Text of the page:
Arnaud Bringé and Valérie Golaz
Arnaud Bringé, the head of INED’s Statistical Methods service, and Valérie Golaz, a research officer at INED, answered our questions on their recently published Manuel pratique d’analyse multiniveau [Practical manual of multilevel analysis].
(Interview conducted in October 2017)
What is multilevel analysis?
Social facts fit into complex realities; different levels of observation are needed to define and explain them. Statistical modelling never explains reality entirely, but it does bring in several levels of analysis. For example, in his renowned study of suicide, Durkheim distinguished characteristics particular to individuals from other characteristics related to their degree of integration into society. If we are studying older persons, their situation is the result of their occupational and family histories; social relations, often constructed over a long period of time; the residential frame in which they live (housing, access to services, public policies targeting or affecting this group, etc.). Residential mobility is a function of individuals and families (occupation, marital situation) but also of more general characteristics pertaining to the places they leave and those they move to (quality of public services, environment, etc.). Similarly, to take the example we develop throughout the manual using census data recently made available to the academic community by IPUMS-International, the fact that an African child is not in school is due simultaneously to the child’s characteristics, those of his or her family, and those of the milieu in which he or she lives—the social milieu as well as the administrative context (degree of public service development, school distances, how crowded schools are, etc.).
The power of multilevel analysis is that it can take several levels of analysis into account in a single statistical model. The model takes account of data structuration and correlations by level. This gives us better estimations, particularly for the role played by contextual variables in individual behaviours.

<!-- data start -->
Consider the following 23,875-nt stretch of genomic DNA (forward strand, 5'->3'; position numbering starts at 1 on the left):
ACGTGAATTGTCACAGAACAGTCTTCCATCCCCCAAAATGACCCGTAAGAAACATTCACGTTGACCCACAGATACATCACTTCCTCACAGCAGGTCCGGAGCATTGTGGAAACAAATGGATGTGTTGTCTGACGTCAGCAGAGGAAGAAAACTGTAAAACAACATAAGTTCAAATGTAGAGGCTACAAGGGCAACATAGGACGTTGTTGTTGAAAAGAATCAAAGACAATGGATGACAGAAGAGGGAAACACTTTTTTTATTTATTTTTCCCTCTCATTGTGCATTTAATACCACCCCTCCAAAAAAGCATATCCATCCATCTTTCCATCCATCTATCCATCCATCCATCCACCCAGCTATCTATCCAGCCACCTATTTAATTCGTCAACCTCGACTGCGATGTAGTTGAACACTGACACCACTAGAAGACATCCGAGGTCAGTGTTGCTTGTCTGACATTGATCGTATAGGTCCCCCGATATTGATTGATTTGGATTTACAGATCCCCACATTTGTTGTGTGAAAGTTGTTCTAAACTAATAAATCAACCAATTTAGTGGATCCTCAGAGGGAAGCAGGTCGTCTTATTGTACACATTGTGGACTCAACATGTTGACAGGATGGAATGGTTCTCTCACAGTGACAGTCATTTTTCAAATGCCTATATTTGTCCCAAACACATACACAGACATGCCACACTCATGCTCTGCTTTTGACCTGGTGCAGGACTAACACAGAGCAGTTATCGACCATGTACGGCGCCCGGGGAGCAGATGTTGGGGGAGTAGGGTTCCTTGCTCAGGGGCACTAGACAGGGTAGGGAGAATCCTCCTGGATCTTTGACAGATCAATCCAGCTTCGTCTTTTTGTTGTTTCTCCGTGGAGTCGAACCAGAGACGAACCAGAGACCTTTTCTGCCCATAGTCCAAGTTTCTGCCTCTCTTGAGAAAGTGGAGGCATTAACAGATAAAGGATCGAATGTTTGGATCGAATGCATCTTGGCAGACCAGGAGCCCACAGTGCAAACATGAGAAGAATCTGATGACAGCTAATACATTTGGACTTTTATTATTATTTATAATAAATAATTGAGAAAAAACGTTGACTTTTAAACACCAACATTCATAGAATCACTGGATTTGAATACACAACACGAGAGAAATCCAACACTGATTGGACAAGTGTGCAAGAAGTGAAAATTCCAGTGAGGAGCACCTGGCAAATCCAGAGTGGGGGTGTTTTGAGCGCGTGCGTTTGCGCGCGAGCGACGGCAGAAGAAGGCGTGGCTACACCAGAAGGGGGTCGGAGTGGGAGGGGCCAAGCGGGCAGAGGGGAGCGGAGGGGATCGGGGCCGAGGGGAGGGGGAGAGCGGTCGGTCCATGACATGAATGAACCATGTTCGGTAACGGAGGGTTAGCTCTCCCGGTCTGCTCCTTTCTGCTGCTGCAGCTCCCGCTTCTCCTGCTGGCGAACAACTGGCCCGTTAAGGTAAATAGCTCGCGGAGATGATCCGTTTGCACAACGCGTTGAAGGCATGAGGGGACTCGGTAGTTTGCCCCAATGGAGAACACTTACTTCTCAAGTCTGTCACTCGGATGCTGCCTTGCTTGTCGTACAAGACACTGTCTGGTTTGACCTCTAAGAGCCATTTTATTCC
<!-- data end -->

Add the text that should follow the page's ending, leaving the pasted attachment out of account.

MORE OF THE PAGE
How does multilevel analysis improve estimations?
In classic regression, contextual data are treated as individual variables like the others. In multilevel regression, they are identified with the administrative area or social group they refer to and their effects can therefore be estimated with more accuracy. Above all, though, multilevel analysis is a great tool for refining analyses, because by measuring in terms of level you can better identify whatever the model does not explain. So users can distinguish what follows from differences between individuals and what follows from differences between milieus that are not explained by the model variables. This will guide them in identifying complementary invariables whose inclusion will then improve the model and the findings.
What need was there for a manual on multilevel analysis?
Multilevel analysis can now be done with all the standard programmes but it is rife with pitfalls: many models don’t work, and you need to know how to interpret findings and non-findings in order to move forward. Though there are a considerable number of theoretical books on the subject, few offer practical illustrations. Our manual was designed as a teaching tool for beginners in multilevel analysis, to get them over the first stumbling blocks by explaining programming, finding comparison, and errors that may result from three programmes currently used in statistical analysis: SAS®, Stata® et R.
Who was the manual written for?
All users of statistics who analyse structured data by different observation levels, and anyone who would like to do so. In this time of Bigdata, users need to have a well-adapted methodology to take on the massive amounts of data now available and to ensure that their approaches and analyses are relevant. It is this challenge we seek to address in the manual.